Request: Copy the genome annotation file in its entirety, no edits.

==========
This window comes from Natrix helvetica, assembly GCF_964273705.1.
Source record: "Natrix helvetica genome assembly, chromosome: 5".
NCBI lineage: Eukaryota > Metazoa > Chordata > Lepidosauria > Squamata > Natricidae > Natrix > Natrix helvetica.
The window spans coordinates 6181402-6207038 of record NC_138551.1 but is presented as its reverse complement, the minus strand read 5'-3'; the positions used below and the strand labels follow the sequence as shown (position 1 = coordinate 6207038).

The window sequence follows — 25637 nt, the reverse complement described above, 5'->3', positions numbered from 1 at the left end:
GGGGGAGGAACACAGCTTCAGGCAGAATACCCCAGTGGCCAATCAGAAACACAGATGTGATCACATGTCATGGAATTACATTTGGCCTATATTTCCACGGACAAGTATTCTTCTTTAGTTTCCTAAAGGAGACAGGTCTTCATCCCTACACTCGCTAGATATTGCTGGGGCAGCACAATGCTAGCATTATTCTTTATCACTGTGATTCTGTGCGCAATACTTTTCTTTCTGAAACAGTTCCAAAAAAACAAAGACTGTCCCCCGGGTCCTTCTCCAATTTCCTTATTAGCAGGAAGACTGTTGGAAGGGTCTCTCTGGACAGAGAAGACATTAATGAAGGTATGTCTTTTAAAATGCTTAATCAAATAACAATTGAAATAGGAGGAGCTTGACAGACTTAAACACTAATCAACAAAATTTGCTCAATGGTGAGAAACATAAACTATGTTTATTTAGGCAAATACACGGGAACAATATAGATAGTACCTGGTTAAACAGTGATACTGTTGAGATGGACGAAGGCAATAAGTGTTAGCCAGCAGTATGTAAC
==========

This window comes from Natrix helvetica, assembly GCF_964273705.1.
Source record: "Natrix helvetica genome assembly, chromosome: 5".
NCBI lineage: Eukaryota > Metazoa > Chordata > Lepidosauria > Squamata > Natricidae > Natrix > Natrix helvetica.
The window spans coordinates 6181402-6207038 of record NC_138551.1 but is presented as its reverse complement, the minus strand read 5'-3'; the positions used below and the strand labels follow the sequence as shown (position 1 = coordinate 6207038).

The window sequence follows — 25637 nt, the reverse complement described above, 5'->3', positions numbered from 1 at the left end:
GGGGGAGGAACACAGCTTCAGGCAGAATACCCCAGTGGCCAATCAGAAACACAGATGTGATCACATGTCATGGAATTACATTTGGCCTATATTTCCACGGACAAGTATTCTTCTTTAGTTTCCTAAAGGAGACAGGTCTTCATCCCTACACTCGCTAGATATTGCTGGGGCAGCACAATGCTAGCATTATTCTTTATCACTGTGATTCTGTGCGCAATACTTTTCTTTCTGAAACAGTTCCAAAAAAACAAAGACTGTCCCCCGGGTCCTTCTCCAATTTCCTTATTAGCAGGAAGACTGTTGGAAGGGTCTCTCTGGACAGAGAAGACATTAATGAAGGTATGTCTTTTAAAATGCTTAATCAAATAACAATTGAAATAGGAGGAGCTTGACAGACTTAAACACTAATCAACAAAATTTGCTCAATGGTGAGAAACATAAACTATGTTTATTTAGGCAAATACACGGGAACAATATAGATAGTACCTGGTTAAACAGTGATACTGTTGAGATGGACGAAGGCAATAAGTGTTAGCCAGCAGTATGTAAC